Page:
Skip to main content Skip to Search Box

Definition: animism from The Macmillan Encyclopedia


1. The belief that the physical world is permeated by a spirit sometimes called the anima mundi. Georg Ernst Stahl was its chief proponent.
2. In anthropology, all forms of belief in spiritual agencies. Tylor, who coined this use of the word, distinguished two classes of such beings: the souls of the dead (See ancestor worship) and other personalized supernatural entities.


Summary Article: Animism from Encyclopedia of Environment and Society

THE WELL-KNOWN BRITISH anthropologist Edward B. Tylor defined animism in his classic 1871 book Primitive Culture as a belief in spiritual beings. He theorized that this was the ultimate basis of all of the religions of humankind. Animism derives from the Latin anima, which refers to spirit, soul, or life-force.

Animists believe that supernatural forces permeate and animate nature, including animals, plants, waters, rocks, and other environmental phenomena. Whether these forces are envisioned as personal or impersonal, they are thought to influence humans. Shamans and priests, part- and full-time ritual specialists, respectively, attempt to communicate with and thereby influence the spiritual realm.

Animism is by far the oldest religion of humanity as evidenced by Neanderthal burials and associated artifacts at Shanidar cave in northern Iraq, which archaeologists have dated to around 60,000 years ago. Pollen analysis of the plant remains over the graves indicates that these were from flowers of species known to currently grow in the region to have medicinal properties. The antiquity of other ancient religions, by contrast, extends back only a few thousand years.

By far the most widespread of all religions, animism is common in hunter-gatherer, fishing, farming, and pastoral societies throughout the world. Furthermore, it forms a substratum in the religion of many people who would identify themselves primarily with Buddhism, Christianity, Hinduism, Islam, or another so-called world religion. Moreover, not only does animism survive and thrive in the religious beliefs of a multitude of diverse cultures, it has also been revitalized in areas where it was long suppressed, such as Europe and North America, where it may be referred to as neopaganism.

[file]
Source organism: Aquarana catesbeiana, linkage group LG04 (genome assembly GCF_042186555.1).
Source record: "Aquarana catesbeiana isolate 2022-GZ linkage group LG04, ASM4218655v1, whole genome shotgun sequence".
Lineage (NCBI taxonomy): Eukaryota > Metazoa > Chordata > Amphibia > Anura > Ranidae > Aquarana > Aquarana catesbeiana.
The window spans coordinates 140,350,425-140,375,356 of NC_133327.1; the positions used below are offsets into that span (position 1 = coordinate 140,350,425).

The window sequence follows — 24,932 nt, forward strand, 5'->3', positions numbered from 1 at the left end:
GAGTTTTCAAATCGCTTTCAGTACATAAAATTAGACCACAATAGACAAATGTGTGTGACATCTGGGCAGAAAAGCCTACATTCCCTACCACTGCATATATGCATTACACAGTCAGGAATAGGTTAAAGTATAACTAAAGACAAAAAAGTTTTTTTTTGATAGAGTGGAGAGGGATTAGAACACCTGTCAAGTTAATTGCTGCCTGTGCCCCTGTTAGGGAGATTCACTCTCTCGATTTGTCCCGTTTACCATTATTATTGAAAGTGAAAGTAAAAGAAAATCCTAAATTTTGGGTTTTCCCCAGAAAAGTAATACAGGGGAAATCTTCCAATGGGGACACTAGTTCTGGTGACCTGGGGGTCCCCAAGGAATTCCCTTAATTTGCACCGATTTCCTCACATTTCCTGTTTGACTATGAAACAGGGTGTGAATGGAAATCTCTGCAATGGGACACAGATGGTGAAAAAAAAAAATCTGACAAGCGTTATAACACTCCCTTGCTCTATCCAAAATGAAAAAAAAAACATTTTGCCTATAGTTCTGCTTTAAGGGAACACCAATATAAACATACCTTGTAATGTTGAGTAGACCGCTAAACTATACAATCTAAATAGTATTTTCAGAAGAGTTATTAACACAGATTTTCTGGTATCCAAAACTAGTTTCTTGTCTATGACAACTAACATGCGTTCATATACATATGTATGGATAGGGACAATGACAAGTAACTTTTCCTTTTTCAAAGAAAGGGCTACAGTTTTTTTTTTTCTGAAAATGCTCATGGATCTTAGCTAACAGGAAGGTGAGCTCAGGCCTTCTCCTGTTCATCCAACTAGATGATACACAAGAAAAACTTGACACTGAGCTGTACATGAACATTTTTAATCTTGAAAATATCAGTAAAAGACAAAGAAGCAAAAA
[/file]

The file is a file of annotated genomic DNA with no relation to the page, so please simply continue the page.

Australian Aborigines believe that their kinship is directly connected to ancestral spirits in the biotic species and land forms of their environment, a phenomenon referred to as totemism. Uluru (Ayres Rock) is one of the most famous, sacred places in nature in Australia. Many people in Southeast Asia believe that spirits dwell in rice, trees, caves, and rivers as well as in various small shrines constructed near their community, home, or business. Traditional Hawaiians recognized supernatural power or mana in sharks, forest plants, rocks, volcanoes, tides, streams, wind, rainbows, and numerous other natural phenomena. Many related taboos, rituals, institutions, and practices helped manage and conserve their environment. In modern America, some individuals suspect that if a black cat crosses their path, it may cause bad luck. In short, the majority of the some 7,000 cultures in the world today believe in some kind of supernatural forces in nature.

In addition to its antiquity, universality, ubiquity, and vitality, animism is also significant because it is the original nature religion. Most indigenous societies that pursue animism are relatively sustainable ecologically. Indeed, many have flourished for centuries or even millennia in the same general area without causing irreversible resource depletion and environmental degradation to the ecosystems in their habitat. In such societies, nature is not merely a reality that provides economic and recreational resources, but it has inherent spirituality. Accordingly, nature deserves special respect and care, and, in some cases, reverence. Animists recognize the unity of nature, spirits, and humans as integral components of the web of life. The interrelationships and interdependencies within environmental systems are elemental principles of animism as well as of the Western science of ecology. The ecological resonance of animism is probably part of the reason for its persistence. It may also contribute toward the diminution or resolution of environmental problems and crises. Indeed, some environmentalists consider themselves to be neo-animists or eco-pagans.

    SEE ALSO:
  • Anthropology; Biocentrism; Indigenous Peoples; Sustainability.

BIBLIOGRAPHY
  • Edward Clodd, Animism, the Seed of Religion (Read Books, 2006).
  • George William Gilmore, Animism or Thought Currents of Primitive Peoples (Kessinger Publishing, 2004).
  • Graham Harvey, Animism: Respecting the Living World (Columbia University Press, 2005).
  • Leslie E. Sponsel
    University of Hawaii
    Copyright © 2007 by SAGE Publications, inc.

    Related Credo Articles

    Full text Article Animism
    Bloomsbury Guide to Human Thought

    The word animism (from Latin anima , ‘spirit’) was coined by the English anthropologist E.B. Tylor 1832 1917 to describe...

    Full text Article animism
    Dictionary of World Philosophy

    From the Latin anima, i.e. soul, the term animism in general denotes the belief that things such as pebbles, rivers, planet Earth, and, some...

    Full text Article animism
    Chambers Dictionary of the Unexplained

    The belief that every object contains a spirit or soul. The word animism is derived from the Latin word animus , meaning ‘spirit’ or...

    See more from Credo